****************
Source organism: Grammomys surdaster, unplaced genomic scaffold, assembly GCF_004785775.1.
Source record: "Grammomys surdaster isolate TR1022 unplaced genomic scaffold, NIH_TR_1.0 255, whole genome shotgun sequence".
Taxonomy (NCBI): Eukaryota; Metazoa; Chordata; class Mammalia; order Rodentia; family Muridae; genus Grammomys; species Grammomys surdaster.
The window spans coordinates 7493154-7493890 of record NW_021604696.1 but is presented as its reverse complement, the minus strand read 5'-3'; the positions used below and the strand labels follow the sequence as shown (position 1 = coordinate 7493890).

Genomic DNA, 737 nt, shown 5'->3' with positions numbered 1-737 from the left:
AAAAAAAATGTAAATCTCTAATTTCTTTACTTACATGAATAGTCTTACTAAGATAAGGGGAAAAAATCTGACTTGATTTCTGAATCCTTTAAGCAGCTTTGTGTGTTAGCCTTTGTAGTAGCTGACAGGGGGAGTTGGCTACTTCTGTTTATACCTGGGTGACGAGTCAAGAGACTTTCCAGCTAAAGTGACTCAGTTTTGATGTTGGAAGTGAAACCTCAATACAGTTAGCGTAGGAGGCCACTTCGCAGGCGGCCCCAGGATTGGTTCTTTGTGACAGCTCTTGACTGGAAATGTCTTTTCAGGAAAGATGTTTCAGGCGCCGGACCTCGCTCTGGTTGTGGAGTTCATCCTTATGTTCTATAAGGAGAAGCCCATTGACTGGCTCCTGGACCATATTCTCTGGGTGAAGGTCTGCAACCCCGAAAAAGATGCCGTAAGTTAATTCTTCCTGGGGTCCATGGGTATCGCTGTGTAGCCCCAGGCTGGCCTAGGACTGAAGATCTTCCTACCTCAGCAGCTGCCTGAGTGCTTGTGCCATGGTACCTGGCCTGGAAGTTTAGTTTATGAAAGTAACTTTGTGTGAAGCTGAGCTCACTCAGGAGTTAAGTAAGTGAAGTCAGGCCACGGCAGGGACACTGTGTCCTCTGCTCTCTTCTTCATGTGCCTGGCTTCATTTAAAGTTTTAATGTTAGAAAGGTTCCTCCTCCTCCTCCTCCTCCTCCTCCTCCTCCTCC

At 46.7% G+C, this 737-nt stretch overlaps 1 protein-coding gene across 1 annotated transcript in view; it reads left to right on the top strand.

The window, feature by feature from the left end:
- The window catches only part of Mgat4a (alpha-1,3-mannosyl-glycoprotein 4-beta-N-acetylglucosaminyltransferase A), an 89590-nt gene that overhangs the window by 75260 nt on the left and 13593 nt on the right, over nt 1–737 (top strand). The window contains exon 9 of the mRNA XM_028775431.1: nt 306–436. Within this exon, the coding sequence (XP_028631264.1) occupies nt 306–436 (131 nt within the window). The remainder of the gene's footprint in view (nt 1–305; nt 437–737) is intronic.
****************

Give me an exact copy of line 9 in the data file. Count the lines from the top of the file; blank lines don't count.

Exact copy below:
- The window catches only part of Mgat4a (alpha-1,3-mannosyl-glycoprotein 4-beta-N-acetylglucosaminyltransferase A), an 89590-nt gene that overhangs the window by 75260 nt on the left and 13593 nt on the right, over nt 1–737 (top strand). The window contains exon 9 of the mRNA XM_028775431.1: nt 306–436. Within this exon, the coding sequence (XP_028631264.1) occupies nt 306–436 (131 nt within the window). The remainder of the gene's footprint in view (nt 1–305; nt 437–737) is intronic.